Iran is reportedly prepared to add another 100,000 barrels if OPEC ends its production cuts early. File Image / Pixabay
Those who viewed Monday's crude losses as more evidence of a sentimentally over inflated market that is fragile to very real fundamentals were no doubt further disheartened by Iran's oil minister bragging that his country will be able to swiftly increase production if the Organization of the Petroleum Exporting Countries (OPEC) decides to scrap its output curbs.
Bijan Namdar Zanganeh told reporters in Tehran the Islamic republic can raise daily production by at least 100,000 barrels within "five or six days" if OPEC decides during its June meeting that crude prices are high enough to justify abandoning its oil cuts.
He remarked, "We're always adding to our production levels, from West Karoun and Azadegan," and of the chance of OPEC terminating its deal before the agreed-to expiry of end of this year, he added that "my impression is that OPEC members are not after very expensive oil because very expensive oil leads to mid-term price fluctuations."
Bijan Namdar Zanganeh, oil minister, Iran
My impression is that OPEC members are not after very expensive oil
Remarks made concurrently by Nansen Saleri, former head of reservoir management at Saudi Aramco and now chief executive officer of Houston-based Quantum Reservoir Impact, support the argument that instead of a temporary blip, crude's recent losses may be more long-term: he referred to the U.S.'s Permian Basin as resembling Saudi Arabia, with as much as 1 million barrels of spare oil capacity ready to go into production.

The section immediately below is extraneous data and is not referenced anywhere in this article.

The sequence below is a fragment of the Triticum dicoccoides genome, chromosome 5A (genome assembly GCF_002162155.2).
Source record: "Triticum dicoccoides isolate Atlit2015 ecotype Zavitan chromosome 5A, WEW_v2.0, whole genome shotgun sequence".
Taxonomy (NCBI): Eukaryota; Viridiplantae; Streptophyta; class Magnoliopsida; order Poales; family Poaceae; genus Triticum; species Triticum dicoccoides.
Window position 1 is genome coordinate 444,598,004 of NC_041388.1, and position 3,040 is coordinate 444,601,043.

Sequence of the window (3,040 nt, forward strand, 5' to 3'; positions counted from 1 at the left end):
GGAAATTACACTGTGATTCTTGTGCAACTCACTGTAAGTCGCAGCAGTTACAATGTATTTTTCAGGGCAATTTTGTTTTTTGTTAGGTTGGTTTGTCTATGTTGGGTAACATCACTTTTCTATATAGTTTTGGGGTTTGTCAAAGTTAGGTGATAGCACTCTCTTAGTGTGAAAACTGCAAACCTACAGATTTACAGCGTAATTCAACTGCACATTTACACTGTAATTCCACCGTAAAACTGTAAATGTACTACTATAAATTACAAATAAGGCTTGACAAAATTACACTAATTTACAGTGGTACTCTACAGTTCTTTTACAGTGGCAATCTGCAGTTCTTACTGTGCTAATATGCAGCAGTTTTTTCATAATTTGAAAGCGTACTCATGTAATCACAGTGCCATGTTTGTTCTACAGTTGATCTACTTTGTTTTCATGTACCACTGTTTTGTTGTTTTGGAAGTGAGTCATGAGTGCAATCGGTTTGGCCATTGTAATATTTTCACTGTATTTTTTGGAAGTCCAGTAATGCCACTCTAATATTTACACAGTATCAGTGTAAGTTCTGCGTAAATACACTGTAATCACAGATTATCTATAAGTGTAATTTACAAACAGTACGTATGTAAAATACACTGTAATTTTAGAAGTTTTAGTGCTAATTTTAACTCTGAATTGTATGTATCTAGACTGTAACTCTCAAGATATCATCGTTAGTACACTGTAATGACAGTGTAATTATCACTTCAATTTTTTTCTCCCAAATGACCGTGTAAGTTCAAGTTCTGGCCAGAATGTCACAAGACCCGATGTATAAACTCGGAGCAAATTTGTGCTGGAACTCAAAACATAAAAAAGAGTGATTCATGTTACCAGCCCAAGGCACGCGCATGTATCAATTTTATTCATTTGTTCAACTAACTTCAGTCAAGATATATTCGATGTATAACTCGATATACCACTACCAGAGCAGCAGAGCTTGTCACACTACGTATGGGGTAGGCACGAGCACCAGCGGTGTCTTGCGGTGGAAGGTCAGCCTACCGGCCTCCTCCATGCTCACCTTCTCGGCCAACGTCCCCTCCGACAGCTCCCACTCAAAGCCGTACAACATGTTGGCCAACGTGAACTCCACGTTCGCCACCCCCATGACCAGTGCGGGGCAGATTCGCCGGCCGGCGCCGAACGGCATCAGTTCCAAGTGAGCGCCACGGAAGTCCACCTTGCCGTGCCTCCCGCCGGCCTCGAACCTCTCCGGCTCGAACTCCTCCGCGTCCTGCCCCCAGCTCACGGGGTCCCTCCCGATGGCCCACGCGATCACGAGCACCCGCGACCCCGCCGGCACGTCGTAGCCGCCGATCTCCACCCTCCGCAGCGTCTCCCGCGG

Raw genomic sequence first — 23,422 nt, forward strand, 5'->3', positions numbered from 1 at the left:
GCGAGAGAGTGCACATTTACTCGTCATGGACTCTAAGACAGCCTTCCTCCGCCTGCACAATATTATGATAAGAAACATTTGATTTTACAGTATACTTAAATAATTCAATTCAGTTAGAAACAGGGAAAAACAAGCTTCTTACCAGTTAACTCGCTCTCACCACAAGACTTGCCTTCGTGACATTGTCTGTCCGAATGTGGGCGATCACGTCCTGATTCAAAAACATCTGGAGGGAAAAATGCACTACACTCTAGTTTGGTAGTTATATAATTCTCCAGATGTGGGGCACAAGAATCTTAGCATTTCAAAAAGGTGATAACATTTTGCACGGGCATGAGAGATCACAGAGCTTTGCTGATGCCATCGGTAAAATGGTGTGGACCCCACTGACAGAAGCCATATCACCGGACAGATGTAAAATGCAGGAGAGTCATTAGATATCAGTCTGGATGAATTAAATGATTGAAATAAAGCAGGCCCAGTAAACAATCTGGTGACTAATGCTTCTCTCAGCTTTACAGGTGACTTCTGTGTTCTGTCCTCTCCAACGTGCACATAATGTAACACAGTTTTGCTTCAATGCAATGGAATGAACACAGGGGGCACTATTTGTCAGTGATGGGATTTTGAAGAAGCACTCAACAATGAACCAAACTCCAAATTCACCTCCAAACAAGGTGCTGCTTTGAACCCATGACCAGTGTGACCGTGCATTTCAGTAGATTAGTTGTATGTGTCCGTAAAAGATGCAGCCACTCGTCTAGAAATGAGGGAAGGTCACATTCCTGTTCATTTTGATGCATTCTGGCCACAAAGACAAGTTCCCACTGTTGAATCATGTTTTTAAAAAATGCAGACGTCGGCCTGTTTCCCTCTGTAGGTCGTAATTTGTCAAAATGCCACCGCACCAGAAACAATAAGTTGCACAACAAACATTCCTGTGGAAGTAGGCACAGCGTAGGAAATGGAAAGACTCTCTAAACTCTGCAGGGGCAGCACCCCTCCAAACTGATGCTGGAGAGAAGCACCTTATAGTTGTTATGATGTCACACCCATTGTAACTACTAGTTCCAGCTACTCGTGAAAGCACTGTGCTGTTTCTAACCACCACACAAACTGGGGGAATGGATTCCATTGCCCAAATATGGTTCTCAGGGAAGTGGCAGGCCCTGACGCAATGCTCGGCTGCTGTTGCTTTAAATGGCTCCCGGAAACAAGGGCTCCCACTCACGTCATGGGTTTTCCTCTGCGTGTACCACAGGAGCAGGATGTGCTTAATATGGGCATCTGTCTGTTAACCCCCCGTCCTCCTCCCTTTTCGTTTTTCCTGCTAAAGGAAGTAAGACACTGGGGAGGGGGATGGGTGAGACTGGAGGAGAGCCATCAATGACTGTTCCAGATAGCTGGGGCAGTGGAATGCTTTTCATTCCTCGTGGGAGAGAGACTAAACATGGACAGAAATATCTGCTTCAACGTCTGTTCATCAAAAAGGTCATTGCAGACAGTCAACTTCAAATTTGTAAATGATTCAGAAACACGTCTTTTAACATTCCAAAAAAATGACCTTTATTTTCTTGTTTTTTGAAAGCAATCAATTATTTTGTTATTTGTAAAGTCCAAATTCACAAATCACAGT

He said, "For decades there was one country and one company that had spare capacity and that country was Saudi Arabia and that company was Saudi Aramco; now we are seeing an analog to that in the Permian."
Saleri added that the region can increase output in three to four days, faster than anywhere else except in fields run by Saudi Aramco, and he predicted that the Permian drillers will produce at least 3 million barrels per day (bpd) of crude oil in a year, up from the current 2.6 million bpd.
Meanwhile, the hawkish U.S. government has no intention of allowing countries governed by oppressive regimes free reign in the global market: Rex Tillerson, secretary of state for the U.S., said Washington is continuing to consider restricting the sale of oil from Venezuela and that officials are analyzing the impact of potential oil sanctions on business interests.
American sanctions have already caused the Bolivian republic to post 2017 crude sales to the U.S. that were the lowest since 1991, but it's unclear whether further restrictions would cause a crude price surge due to impacted global stockpiles, or no change in price because production from the U.S. and other countries would take up the slack.
Robin Mills, chief executive officer of Qamar Energy, last month illustrated the fragility of the global supply and demand balance by pointing out that Iraq alone could ruin OPEC's efforts if it produces 5 million bpd by the end of this year, as it intends to do.